More than half of New Jerseyans age 40 and older have helped care for a sick or elderly relative that was recently discharged from the hospital, according to a new survey by AARP, which is backing two bills in Trenton to support these volunteer caregivers.
The Caregiver Advise, Record and Enable (CARE) bill (A2955) passed in the Assembly last month. It will let patients admitted to the hospital identify a caregiver who will provide assistance when they return home. The hospital would be required to explain to the designated caregiver what the patient needs are and provide some training.
AARP is also backing a related bill (A1855) to provide a tax credit to cover some of the caregiver’s expenses, such as modifying the home for the returning patient. It provides a maximum credit of $675 a year for couples whose income does not exceed $100,000, or $50,000 for single people.
The New Jersey Hospital Association supports the legislation, but is recommending a few changes, according to Randy Minniear, senior vice president of the New Jersey Hospital Association.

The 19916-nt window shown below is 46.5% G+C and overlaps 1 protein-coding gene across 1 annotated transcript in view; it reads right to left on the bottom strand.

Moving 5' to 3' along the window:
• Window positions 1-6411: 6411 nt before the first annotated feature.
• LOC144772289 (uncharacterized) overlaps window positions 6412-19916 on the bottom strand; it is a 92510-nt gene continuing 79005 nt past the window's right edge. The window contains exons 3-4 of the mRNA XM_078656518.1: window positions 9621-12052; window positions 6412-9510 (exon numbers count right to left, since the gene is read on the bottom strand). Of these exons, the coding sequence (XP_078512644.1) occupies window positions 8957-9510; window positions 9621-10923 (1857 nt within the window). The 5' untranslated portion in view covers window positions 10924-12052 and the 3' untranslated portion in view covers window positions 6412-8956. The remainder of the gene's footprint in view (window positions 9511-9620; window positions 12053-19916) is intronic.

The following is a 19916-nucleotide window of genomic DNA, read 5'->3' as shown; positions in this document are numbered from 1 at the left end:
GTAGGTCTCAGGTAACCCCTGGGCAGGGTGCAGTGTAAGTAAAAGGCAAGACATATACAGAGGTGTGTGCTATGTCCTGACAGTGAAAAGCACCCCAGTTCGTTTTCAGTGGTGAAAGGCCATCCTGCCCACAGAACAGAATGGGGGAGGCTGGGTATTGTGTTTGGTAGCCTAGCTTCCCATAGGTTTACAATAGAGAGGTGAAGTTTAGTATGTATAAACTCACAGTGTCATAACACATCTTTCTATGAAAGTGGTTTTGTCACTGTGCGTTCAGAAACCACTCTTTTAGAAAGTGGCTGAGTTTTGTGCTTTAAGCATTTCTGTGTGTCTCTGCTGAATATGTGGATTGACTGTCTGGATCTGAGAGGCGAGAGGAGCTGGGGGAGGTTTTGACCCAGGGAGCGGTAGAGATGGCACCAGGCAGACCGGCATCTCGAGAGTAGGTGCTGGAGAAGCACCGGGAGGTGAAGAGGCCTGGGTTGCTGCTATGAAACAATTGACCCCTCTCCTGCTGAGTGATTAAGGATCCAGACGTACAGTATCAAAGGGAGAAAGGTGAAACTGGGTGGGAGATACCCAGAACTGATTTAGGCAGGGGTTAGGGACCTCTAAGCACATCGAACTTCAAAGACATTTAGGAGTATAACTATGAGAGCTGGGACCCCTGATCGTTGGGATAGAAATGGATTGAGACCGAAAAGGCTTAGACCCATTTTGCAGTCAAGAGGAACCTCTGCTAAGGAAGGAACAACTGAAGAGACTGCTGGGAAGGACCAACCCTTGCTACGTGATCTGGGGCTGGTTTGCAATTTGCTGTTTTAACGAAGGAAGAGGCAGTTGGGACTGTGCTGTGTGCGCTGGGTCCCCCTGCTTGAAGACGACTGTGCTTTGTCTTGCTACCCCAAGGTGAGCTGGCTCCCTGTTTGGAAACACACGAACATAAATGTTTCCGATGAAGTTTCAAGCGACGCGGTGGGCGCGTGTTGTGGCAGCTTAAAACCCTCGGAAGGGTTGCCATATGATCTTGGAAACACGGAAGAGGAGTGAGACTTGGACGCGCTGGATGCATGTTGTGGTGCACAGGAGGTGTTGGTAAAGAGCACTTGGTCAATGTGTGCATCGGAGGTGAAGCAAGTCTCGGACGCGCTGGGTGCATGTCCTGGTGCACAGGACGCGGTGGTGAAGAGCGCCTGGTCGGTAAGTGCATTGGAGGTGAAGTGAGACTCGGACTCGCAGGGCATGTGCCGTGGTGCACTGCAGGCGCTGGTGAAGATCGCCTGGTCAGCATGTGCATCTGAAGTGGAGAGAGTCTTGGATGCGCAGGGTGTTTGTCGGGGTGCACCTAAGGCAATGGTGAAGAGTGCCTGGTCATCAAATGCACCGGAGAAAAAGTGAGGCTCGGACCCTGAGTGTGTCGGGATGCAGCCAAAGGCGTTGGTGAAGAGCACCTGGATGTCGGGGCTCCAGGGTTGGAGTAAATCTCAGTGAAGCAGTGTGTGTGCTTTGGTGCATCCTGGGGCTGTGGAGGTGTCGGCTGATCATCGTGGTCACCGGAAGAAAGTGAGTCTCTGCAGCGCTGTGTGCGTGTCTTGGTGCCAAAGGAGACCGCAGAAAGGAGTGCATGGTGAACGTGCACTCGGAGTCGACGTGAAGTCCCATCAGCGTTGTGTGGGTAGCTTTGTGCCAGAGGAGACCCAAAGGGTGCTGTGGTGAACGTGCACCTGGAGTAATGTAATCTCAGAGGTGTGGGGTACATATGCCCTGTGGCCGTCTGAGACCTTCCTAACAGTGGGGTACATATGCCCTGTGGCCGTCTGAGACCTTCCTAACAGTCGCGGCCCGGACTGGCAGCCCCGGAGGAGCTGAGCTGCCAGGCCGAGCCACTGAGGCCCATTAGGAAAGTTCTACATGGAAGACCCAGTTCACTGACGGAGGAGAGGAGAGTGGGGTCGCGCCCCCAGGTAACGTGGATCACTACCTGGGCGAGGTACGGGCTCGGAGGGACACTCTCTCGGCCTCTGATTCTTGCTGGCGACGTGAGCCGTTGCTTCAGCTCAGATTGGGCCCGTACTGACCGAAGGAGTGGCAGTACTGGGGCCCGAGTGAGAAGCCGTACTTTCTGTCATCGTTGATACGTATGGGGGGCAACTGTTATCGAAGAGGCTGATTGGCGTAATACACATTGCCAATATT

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Minniear said some of the bill language is “inconsistent with existing federal and state regulations. And some language could create operational issues within the hospital that could actually delay discharges for patients that are ready to go home. Those are the things we’re trying to work through with the sponsor, and they’ve been good, constructive discussions.”
He said: “In general, we share the goals of the CARE Act to support patients and their caregivers to make sure they’re well prepared for the post-discharge follow-up that is necessary for any patient’s recovery. That type of follow-up support and family engagement is an important part of hospitals’ ongoing efforts to reduce hospital readmissions.”
“Caregivers have an incredibly challenging job once their loved ones get out of hospital,” said AARP spokesman Jeff Abramo. “Some do a really good job, but some are not well prepared. What we are saying is there needs to be a consistent level of education and best practices, such as about how to dispense medication — so caregivers are armed with as much ammunition as possible to get (patients) healthy and keep them home.”
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